- Editors’ Choice
Benjamin M. Neale
Genetic variation that is deleterious is on average younger than neutral variation.
Article excerpt: “…the age of a variant may help to identify that subset of genetic variation that has an impact on human disease.”
My comment: This age-variant approach is consistent with reports on the recent origin of most human protein-coding variants. For example, “Even though new genetic variants arise through mutation in each generation, most are present only in a small proportion of individuals because they have slightly negative effects on fitness.” This explains why mutations are not known to contribute to adaptive evolution.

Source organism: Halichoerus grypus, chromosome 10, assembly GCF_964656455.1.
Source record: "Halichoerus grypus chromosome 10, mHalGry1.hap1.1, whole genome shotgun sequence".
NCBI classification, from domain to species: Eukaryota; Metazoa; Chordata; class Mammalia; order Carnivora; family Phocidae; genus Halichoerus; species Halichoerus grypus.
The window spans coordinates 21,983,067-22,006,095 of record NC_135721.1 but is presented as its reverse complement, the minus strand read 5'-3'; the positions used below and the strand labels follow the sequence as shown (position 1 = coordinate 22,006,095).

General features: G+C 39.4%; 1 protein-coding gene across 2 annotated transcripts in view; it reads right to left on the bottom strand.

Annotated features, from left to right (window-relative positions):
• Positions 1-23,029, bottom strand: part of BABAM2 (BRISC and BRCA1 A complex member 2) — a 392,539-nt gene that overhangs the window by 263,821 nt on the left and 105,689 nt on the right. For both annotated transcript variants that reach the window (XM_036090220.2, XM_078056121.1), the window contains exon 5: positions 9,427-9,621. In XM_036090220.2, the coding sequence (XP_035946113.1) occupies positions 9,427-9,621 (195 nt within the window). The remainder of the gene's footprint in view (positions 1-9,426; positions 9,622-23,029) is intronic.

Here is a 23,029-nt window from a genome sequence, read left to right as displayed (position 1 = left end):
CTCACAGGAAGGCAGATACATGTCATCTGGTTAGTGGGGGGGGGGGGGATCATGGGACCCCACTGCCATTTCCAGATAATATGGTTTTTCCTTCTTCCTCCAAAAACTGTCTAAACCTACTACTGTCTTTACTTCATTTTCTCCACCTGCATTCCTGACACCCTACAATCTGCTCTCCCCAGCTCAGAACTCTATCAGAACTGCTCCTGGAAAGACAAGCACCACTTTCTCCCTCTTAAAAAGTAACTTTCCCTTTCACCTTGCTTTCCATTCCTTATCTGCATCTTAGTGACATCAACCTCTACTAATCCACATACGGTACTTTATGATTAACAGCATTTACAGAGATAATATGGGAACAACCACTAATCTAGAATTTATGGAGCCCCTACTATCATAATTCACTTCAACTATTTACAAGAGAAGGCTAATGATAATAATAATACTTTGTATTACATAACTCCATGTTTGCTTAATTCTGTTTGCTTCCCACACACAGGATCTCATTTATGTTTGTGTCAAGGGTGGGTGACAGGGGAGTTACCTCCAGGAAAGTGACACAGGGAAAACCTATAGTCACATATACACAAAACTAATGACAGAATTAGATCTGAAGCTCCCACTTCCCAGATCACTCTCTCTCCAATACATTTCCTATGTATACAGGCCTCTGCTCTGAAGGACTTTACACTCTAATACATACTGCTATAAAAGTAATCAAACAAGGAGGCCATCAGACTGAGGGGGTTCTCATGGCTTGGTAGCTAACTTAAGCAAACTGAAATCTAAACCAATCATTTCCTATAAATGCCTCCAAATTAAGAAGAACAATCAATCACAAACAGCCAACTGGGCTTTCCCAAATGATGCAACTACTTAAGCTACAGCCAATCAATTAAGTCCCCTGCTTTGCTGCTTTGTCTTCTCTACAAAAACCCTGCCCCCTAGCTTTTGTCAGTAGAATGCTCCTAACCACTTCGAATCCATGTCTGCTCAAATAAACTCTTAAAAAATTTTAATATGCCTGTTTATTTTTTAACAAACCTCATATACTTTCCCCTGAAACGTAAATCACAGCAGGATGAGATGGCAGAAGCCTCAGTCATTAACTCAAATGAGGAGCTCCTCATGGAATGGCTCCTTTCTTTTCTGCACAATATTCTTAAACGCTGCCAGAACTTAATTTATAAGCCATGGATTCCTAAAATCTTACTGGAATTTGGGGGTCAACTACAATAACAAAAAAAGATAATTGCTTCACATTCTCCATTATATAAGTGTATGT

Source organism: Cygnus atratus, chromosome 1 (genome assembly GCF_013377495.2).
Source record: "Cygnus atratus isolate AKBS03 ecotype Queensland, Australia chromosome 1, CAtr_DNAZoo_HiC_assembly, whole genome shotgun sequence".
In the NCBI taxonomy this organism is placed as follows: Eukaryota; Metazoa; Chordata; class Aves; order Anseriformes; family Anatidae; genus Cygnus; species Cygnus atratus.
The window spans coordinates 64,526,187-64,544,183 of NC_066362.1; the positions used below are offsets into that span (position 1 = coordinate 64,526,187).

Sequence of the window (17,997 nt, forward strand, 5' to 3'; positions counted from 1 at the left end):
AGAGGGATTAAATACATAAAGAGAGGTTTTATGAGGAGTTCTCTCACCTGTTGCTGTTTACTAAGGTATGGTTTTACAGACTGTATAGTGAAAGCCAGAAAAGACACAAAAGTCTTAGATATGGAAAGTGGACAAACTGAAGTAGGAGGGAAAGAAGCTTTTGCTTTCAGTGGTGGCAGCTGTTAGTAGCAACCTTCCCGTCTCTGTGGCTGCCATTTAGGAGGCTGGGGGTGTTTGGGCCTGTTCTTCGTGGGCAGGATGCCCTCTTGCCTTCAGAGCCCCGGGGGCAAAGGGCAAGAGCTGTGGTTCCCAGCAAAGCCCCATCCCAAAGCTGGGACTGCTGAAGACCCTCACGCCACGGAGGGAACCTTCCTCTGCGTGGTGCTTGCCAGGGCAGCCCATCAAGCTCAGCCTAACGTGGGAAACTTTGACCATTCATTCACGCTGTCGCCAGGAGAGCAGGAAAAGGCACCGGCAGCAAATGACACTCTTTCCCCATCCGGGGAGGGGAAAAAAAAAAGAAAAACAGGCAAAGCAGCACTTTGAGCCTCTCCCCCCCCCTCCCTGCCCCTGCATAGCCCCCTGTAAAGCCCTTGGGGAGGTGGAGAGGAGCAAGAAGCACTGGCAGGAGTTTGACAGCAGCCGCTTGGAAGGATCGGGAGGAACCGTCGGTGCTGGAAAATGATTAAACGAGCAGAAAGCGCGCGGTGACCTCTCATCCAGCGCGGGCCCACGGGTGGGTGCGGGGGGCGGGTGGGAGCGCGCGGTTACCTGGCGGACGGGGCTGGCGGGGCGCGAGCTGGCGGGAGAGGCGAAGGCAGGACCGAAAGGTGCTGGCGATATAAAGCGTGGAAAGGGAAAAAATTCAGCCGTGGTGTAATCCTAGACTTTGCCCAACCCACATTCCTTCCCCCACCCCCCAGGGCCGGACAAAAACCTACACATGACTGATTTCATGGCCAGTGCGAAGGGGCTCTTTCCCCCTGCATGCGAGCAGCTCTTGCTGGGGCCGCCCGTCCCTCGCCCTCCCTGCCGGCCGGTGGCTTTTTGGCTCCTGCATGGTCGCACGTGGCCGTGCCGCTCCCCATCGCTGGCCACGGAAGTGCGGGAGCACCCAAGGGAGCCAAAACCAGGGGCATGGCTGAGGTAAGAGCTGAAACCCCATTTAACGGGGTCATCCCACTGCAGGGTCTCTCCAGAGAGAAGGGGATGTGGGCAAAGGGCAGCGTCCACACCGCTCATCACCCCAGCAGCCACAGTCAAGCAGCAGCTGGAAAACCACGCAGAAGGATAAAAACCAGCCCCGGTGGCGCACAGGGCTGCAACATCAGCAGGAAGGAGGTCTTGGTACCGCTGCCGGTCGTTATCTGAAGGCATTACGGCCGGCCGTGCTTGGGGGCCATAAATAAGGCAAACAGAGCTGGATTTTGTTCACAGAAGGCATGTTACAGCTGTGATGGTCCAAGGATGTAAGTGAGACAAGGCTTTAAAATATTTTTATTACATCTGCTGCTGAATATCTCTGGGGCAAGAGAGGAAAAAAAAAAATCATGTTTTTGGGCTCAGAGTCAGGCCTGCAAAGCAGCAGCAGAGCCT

For contrast, it is now clearer that the thermodynamics of epigenetically effected chromatin remodeling is manifested in organism-level thermoregulation and nutrient-dependent pheromone-controlled reproduction, which obviously contributes to adaptive evolution that occurs via ecological, social, neurogenic, and socio-cognitive niche construction. This fact brings evolutionary theory forward in the context of Darwin’s “Conditions of Existence,” which are established before natural or sexual selection can occur. We now know that Darwin’s conditions of existence are nutrient-dependent and pheromone-controlled in species from microbes to man.